Reading:
How Credit Cards Get Stolen and Abused on the Deep & Dark Web

How Credit Cards Get Stolen and Abused on the Deep & Dark Web

by rootsun
March 10, 2021

According to the latest Nilson report from 2019, the cost of payment card fraud was $28 billion worldwide in 2019. Similarly, the Federal Trade Commission reports the majority of the fraud losses reported to them (a total of almost 2 billion Dollars) were due to credit card fraud, which tops their list of identity theft fraud.

How do the fraudsters obtain credit cards?

Fraudsters can access credit cards in several ways. In the old days, credit cards were physically copied with the use of embedded devices as people used them in card readers to do their shopping. New cards were created using this skimmed information to be used later for fraudulent purchases. With the advent of chip cards, this type of fraud significantly decreased.

New methods to skim credit cards

Today a significant portion of credit card transactions take place online without a card present. This makes online shopping sites an appealing target for cybercriminals. The Magecart group is one of the well-known crime groups that successfully attacked many websites, including British Airways and Ticketmaster, to collect payment card data along with PII. Threat actors insert malicious code either into the third-party payment processors or directly into the websites that copy all the information entered on a form. Such pages are monitored by SOCRadar against code injection in the AttackMapper suite.

Figure 1 – Image credit bleeping computer[1]

Social engineering is another popular method to collect credit card information. We are used to seeing phishing pages harvest login credentials but credit card collection using phishing links is just as common. They can also credit card information by pretending to be a shopping site or a fake support site. They can also simply call the victims and pretend to be an authority or a vendor while they ask for payment card details.

Figure 2 – A phishing page masquerading as a validation page to harvest credit card information[1]

Another popular method is to infect user computers with info stealers or keyloggers and then collect credit card details as they are entered into the forms by the victim.

How are the stolen credit cards used?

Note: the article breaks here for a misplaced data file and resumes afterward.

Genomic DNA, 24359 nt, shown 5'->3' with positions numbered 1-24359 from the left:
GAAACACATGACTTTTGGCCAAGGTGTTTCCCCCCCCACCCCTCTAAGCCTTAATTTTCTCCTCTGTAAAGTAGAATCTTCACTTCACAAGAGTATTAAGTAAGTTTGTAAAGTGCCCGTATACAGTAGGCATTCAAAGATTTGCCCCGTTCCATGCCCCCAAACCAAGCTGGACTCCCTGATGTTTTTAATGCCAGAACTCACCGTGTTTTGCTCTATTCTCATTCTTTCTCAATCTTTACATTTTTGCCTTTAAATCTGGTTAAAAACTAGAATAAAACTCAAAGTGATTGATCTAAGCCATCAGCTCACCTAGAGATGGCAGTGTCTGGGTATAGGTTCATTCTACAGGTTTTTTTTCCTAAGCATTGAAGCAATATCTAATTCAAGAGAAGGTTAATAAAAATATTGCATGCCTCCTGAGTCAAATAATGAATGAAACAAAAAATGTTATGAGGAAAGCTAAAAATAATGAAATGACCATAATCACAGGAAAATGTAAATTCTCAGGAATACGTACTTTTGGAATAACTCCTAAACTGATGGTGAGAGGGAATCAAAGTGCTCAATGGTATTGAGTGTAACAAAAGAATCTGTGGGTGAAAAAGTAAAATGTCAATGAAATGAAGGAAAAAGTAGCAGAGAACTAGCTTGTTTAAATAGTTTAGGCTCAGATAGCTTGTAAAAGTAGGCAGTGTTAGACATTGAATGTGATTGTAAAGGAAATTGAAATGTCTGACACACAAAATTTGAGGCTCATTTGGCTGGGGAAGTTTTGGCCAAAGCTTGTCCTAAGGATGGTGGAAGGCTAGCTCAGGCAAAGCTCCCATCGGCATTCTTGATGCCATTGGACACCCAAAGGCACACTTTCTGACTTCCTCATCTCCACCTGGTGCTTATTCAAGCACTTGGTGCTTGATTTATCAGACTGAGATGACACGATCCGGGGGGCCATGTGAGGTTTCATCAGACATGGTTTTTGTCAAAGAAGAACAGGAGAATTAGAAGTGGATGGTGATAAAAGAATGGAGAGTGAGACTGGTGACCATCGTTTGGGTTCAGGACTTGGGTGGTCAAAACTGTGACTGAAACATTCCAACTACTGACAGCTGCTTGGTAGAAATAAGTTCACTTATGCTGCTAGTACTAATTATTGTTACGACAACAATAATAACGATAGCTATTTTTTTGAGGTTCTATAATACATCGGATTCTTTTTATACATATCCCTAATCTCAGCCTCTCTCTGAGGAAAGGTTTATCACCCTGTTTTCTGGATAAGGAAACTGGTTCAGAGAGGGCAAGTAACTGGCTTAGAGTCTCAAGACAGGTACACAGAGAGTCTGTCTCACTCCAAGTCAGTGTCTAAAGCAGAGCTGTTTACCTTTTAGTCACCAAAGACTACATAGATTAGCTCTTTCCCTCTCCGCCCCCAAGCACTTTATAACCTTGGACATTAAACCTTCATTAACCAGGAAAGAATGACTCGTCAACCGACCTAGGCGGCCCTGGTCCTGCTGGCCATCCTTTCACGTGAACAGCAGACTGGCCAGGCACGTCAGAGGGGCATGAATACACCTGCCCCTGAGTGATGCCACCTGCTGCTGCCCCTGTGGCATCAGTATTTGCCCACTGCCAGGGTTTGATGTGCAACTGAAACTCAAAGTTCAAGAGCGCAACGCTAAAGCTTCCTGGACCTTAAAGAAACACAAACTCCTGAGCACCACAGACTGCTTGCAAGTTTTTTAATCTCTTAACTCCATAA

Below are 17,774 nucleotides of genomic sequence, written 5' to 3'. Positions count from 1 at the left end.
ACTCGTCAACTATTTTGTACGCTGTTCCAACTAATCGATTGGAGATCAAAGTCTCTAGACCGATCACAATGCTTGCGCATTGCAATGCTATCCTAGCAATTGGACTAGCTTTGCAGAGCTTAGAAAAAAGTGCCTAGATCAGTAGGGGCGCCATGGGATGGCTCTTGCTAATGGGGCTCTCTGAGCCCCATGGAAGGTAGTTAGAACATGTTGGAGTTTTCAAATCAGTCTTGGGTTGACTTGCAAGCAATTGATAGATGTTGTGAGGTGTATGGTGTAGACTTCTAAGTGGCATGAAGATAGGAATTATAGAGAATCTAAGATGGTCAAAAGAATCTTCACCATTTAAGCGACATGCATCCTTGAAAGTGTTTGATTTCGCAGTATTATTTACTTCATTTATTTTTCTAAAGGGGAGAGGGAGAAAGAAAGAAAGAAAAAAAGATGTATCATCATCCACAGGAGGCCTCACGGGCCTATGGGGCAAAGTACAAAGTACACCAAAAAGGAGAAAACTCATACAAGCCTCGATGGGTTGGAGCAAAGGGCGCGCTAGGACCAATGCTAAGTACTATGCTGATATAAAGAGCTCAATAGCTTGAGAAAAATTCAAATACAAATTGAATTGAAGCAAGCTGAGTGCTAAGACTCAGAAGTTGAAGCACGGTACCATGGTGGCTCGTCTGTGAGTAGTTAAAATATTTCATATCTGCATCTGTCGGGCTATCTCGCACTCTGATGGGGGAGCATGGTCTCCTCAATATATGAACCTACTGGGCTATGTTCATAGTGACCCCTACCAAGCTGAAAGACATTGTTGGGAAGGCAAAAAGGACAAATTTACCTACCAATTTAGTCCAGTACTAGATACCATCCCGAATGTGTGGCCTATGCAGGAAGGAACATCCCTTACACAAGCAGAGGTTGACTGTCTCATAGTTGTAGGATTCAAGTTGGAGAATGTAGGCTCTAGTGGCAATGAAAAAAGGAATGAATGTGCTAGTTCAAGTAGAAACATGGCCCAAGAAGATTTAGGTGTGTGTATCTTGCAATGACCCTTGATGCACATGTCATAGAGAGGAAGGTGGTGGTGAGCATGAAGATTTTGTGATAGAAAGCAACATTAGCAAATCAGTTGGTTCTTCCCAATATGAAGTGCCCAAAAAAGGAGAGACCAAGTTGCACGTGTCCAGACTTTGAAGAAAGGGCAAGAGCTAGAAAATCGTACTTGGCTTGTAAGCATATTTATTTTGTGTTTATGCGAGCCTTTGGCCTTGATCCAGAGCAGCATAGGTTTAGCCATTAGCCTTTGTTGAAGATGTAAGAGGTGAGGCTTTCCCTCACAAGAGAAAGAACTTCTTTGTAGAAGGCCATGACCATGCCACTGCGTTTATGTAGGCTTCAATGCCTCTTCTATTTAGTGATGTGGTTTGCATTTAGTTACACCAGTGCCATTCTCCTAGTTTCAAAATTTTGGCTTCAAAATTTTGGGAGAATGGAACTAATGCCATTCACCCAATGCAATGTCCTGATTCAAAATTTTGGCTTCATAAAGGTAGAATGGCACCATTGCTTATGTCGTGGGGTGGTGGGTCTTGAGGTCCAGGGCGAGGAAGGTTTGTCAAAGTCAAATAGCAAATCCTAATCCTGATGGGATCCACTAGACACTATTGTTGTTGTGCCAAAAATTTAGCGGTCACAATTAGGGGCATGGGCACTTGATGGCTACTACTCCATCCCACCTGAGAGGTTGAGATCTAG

Threat actors seldom use the cards they collected for their shopping. These cards are put up for sale in underground carding forums such as Joker’s Stash or in private chat channels, such as IRC channels or Telegram, along with other illicit services and goods. Threat actors also use other well-known social media outlets such as twitter to advertise their goods.

There are several actors involved in the life cycle of stolen credit cards such as sellers, buyers, and mules. The information traded ranges from just card information to full user information (aka “fullz”) that enables more fraud capabilities. The prices range depending on the level of information offered and the type of the card.

Figure 3 – A Telegram group advertising “fullz”[1]

Monitoring deep and dark web for stolen credit cards

Given the size of losses from payment card fraud, credit card monitoring in the deep and dark web is an indispensable service for financial organizations. Using a combination of human analysts and automated monitoring, SOCRadar will detect any payment card information exposed or for sale for its customers. By simply adding your financial institution’s BIN numbers to the AttackMapper module, you can receive automated alerts if a card in your organization is offered for sale.


Discover SOCRadar® Community Edition for free

With SOCRadar® Community Edition, you’ll be able to:

  • Discover your unknown hacker-exposed assets
  • Check if your IP addresses tagged as malicious
  • Monitor your domain name on hacked websites and phishing databases
  • Get notified when a critical zero-day vulnerability is disclosed

Free for 12 months for 1 corporate domain and 100 auto-discovered digital assets.


References

[1] Hackers Steal Payment Card Data Using Rogue Iframe Phishing, Bleeping Computer

Cover image by CardMapr on Unsplash